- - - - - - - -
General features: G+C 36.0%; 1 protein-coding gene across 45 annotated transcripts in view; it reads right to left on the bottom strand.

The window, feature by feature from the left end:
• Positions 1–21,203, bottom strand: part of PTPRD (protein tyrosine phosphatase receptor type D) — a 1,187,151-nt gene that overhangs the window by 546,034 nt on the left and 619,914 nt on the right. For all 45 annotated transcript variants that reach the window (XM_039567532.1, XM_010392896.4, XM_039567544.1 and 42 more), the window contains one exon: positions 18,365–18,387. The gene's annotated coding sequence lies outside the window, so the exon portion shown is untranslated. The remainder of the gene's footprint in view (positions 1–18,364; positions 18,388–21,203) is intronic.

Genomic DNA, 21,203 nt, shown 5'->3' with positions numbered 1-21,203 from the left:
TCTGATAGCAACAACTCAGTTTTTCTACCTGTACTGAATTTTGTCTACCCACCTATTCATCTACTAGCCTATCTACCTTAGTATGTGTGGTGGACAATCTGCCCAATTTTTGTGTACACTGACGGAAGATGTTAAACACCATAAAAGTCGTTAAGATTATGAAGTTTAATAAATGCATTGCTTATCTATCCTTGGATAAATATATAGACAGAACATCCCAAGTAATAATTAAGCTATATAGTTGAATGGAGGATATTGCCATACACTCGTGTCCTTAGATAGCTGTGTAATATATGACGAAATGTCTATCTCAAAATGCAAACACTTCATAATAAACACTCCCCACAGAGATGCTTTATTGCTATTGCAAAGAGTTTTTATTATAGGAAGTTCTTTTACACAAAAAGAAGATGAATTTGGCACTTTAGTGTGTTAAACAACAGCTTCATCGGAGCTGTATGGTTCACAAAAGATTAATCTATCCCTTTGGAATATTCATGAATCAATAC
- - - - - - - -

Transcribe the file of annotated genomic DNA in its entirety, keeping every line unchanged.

General features: G+C 36.0%; 1 protein-coding gene across 45 annotated transcripts in view; it reads right to left on the bottom strand.

The window, feature by feature from the left end:
• Positions 1–21,203, bottom strand: part of PTPRD (protein tyrosine phosphatase receptor type D) — a 1,187,151-nt gene that overhangs the window by 546,034 nt on the left and 619,914 nt on the right. For all 45 annotated transcript variants that reach the window (XM_039567532.1, XM_010392896.4, XM_039567544.1 and 42 more), the window contains one exon: positions 18,365–18,387. The gene's annotated coding sequence lies outside the window, so the exon portion shown is untranslated. The remainder of the gene's footprint in view (positions 1–18,364; positions 18,388–21,203) is intronic.

Genomic DNA, 21,203 nt, shown 5'->3' with positions numbered 1-21,203 from the left:
TCTGATAGCAACAACTCAGTTTTTCTACCTGTACTGAATTTTGTCTACCCACCTATTCATCTACTAGCCTATCTACCTTAGTATGTGTGGTGGACAATCTGCCCAATTTTTGTGTACACTGACGGAAGATGTTAAACACCATAAAAGTCGTTAAGATTATGAAGTTTAATAAATGCATTGCTTATCTATCCTTGGATAAATATATAGACAGAACATCCCAAGTAATAATTAAGCTATATAGTTGAATGGAGGATATTGCCATACACTCGTGTCCTTAGATAGCTGTGTAATATATGACGAAATGTCTATCTCAAAATGCAAACACTTCATAATAAACACTCCCCACAGAGATGCTTTATTGCTATTGCAAAGAGTTTTTATTATAGGAAGTTCTTTTACACAAAAAGAAGATGAATTTGGCACTTTAGTGTGTTAAACAACAGCTTCATCGGAGCTGTATGGTTCACAAAAGATTAATCTATCCCTTTGGAATATTCATGAATCAATAC